Most of the participants preferred a near distance from their homes to the health facilities. This finding is in line with previous studies [26, 27]. This highlights a need for further decentralization of ART services to where people live and work to achieve universal access to antiretroviral treatment. Regarding the frequency of health facility visits, participants chose to have a facility visit every 6 months for ART refills. This finding is consistent with a study conducted in Kenya . This suggests that multi-month scripting best aligns with patients’ preferences, an insight that can help prioritize the use of different DSD models in Ethiopia. Regarding the location of service delivery, the majority of the participants preferred a health facility-based ART service over a community-based service. This is in line with an earlier study . This highlights an important implication to enhance the promotion of the community-based models as an alternative to the facility-based models hence reducing the overloading of the existing facilities with clinically stable patients.
Participants’ preferences for their involvement in treatment decision-making were varied. The majority of them preferred to make all final decisions alone. Some preferred that their doctor make all or most decisions and others preferred to share decisions with their doctor. This is comparable with a study conducted in the United States . This highlights the need for communication about patients' expectations, wishes, and preferences for participation in upcoming HIV treatment decisions. Regarding the person providing ART refills, most participants preferred receiving the ART refills from the healthcare workers at health facilities than health extension workers or peers. This is in line with a study conducted in Kenya . This has an important implication for providers, health system administrators, health workforce planners, and policymakers to better understand patient perspectives and design care that enhances patient satisfaction.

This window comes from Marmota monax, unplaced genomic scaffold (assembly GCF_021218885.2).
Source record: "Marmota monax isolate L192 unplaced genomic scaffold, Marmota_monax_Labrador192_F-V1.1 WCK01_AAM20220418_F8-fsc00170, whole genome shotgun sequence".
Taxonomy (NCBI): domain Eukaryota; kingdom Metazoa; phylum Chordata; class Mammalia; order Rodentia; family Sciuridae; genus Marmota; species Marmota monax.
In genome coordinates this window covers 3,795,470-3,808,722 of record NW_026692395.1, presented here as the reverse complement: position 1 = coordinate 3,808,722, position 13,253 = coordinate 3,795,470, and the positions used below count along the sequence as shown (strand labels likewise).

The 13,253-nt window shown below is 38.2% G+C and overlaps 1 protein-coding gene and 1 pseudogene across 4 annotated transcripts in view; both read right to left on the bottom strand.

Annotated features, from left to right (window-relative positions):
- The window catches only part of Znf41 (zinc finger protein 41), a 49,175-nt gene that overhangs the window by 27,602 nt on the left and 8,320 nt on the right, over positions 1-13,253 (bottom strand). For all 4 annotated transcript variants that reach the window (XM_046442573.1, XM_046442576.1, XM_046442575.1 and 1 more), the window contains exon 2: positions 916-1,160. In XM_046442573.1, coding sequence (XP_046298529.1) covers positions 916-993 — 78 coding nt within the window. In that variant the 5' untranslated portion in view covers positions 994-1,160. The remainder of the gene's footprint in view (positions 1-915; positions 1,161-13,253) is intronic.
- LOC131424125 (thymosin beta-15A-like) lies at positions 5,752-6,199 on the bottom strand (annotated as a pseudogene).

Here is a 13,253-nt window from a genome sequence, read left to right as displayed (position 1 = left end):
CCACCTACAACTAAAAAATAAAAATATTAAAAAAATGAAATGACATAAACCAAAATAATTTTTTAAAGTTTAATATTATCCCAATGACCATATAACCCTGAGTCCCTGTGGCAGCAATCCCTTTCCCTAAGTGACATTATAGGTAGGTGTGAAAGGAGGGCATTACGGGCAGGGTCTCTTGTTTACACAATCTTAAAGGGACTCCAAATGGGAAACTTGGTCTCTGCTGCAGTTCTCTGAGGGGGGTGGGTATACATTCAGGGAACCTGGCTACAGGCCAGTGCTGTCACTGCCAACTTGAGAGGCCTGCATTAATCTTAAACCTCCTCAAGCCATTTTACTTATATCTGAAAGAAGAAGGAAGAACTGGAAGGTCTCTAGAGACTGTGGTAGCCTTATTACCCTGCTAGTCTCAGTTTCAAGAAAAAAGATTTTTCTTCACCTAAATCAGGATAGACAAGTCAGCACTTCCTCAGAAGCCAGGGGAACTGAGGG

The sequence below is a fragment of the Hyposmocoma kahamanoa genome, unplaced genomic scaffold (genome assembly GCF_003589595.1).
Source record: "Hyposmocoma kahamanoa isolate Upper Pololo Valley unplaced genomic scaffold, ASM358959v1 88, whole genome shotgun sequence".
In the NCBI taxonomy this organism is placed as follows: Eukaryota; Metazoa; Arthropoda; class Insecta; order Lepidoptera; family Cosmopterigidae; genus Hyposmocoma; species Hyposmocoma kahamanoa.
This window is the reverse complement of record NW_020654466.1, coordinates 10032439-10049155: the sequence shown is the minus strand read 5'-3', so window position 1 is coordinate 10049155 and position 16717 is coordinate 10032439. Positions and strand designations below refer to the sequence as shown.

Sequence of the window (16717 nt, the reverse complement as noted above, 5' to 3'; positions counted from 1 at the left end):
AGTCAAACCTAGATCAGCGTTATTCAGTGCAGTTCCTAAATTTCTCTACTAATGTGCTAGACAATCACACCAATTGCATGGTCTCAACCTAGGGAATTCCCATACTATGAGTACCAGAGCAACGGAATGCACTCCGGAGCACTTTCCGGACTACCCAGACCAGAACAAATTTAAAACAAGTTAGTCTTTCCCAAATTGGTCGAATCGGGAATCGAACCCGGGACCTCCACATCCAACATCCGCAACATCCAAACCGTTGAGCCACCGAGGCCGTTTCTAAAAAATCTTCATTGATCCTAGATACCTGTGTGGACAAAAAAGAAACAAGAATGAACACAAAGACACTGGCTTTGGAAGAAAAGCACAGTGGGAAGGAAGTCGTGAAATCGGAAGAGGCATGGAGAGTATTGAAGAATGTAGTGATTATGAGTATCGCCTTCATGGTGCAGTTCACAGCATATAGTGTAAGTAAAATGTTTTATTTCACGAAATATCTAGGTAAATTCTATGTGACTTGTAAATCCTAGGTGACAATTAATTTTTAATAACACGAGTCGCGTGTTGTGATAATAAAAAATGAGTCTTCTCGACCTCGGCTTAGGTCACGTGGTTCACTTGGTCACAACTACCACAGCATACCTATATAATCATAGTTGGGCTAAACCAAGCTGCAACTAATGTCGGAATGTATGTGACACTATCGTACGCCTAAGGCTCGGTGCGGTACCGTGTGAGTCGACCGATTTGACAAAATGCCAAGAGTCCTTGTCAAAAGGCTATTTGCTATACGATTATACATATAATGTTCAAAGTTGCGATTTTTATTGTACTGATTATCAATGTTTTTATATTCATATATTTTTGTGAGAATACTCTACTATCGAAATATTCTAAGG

Participants in this study put a strong preference for nice over rude providers. This is in line with a study in Zambia . This highlights enhancing policy interventions on the implementation of motivated, competent and compassionate human resources for health. Participants preferred less waiting time at the ART room during ART pick-ups. This finding is consistent with a study in Ghana . This highlights a policy intervention to increase the number of health personnel at ART clinics to reduce the time HIV-positive patients spend at such facilities. Similarly, participants preferred either a free or subsidized cost of the visit including transportation and medications other than ARV drugs. This is consistent with a previous study . This has policy implications for increased access to ART service to where people live and work as well as insurance coverage.